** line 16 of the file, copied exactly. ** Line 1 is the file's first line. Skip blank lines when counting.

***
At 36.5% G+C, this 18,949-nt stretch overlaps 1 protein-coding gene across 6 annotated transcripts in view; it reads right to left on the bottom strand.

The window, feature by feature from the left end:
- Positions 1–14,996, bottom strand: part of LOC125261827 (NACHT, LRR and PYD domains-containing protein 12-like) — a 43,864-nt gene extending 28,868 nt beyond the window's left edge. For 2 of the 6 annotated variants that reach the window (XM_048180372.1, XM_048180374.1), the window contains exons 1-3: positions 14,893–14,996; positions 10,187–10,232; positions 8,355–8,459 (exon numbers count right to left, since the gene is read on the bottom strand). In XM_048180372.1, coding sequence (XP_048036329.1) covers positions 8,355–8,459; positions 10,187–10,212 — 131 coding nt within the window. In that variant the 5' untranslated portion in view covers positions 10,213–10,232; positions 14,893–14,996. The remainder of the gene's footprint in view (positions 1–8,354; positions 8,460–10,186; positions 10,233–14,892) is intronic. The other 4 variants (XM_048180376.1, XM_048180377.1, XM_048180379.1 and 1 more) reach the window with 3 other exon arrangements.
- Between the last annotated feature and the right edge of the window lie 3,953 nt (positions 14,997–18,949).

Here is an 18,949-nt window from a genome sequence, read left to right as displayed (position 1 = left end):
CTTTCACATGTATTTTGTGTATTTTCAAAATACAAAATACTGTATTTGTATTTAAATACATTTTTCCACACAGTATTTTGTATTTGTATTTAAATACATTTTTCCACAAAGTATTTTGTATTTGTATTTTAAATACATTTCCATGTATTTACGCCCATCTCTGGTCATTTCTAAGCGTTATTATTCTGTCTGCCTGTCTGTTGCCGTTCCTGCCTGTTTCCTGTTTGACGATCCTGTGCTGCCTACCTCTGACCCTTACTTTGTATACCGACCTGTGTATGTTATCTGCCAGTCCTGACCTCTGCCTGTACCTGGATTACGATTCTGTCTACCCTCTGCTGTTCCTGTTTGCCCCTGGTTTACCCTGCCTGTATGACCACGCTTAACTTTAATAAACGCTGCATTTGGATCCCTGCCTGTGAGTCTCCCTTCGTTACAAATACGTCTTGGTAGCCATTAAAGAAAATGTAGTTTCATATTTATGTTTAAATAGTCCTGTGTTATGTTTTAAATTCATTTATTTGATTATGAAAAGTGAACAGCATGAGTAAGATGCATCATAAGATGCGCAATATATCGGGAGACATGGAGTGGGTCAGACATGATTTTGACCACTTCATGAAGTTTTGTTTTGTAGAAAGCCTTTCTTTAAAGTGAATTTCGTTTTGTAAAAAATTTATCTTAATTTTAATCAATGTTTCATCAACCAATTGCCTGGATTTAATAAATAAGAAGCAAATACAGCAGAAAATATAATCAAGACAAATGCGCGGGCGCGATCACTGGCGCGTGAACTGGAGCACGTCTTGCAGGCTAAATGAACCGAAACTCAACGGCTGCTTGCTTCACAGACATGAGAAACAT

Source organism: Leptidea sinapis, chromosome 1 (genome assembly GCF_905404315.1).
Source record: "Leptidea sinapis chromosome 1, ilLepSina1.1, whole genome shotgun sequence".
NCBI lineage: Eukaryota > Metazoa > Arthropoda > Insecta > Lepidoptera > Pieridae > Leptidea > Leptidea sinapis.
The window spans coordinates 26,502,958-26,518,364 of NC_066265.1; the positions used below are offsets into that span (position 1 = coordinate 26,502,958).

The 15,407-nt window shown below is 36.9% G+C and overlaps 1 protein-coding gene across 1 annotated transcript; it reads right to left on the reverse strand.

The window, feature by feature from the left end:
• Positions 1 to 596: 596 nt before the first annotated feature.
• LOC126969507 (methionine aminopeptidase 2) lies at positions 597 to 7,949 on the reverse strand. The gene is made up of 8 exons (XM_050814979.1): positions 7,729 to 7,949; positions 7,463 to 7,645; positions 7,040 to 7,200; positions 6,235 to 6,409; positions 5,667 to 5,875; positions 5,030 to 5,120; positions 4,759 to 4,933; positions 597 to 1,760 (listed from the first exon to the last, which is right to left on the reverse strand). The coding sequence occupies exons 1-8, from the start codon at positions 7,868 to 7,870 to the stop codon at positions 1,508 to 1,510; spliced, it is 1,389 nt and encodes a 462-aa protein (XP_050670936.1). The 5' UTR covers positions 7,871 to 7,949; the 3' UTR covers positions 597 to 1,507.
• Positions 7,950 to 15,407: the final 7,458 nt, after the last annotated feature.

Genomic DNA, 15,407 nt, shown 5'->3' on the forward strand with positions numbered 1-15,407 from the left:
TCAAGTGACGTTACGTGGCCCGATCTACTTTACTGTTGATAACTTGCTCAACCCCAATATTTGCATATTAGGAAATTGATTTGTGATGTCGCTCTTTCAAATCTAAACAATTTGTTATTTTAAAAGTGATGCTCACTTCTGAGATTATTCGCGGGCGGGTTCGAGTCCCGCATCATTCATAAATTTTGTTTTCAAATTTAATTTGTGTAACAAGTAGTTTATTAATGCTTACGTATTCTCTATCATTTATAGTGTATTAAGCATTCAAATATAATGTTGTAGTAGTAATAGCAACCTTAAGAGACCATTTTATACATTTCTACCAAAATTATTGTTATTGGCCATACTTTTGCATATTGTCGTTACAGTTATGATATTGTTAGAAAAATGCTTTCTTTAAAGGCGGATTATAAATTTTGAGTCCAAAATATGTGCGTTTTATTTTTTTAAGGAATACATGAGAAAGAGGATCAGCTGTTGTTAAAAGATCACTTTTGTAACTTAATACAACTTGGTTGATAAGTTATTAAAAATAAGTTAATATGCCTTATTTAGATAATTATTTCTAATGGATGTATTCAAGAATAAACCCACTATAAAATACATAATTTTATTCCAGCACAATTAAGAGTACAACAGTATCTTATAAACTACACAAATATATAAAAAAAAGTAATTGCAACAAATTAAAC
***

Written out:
Genomic DNA, 15,407 nt, shown 5'->3' on the forward strand with positions numbered 1-15,407 from the left: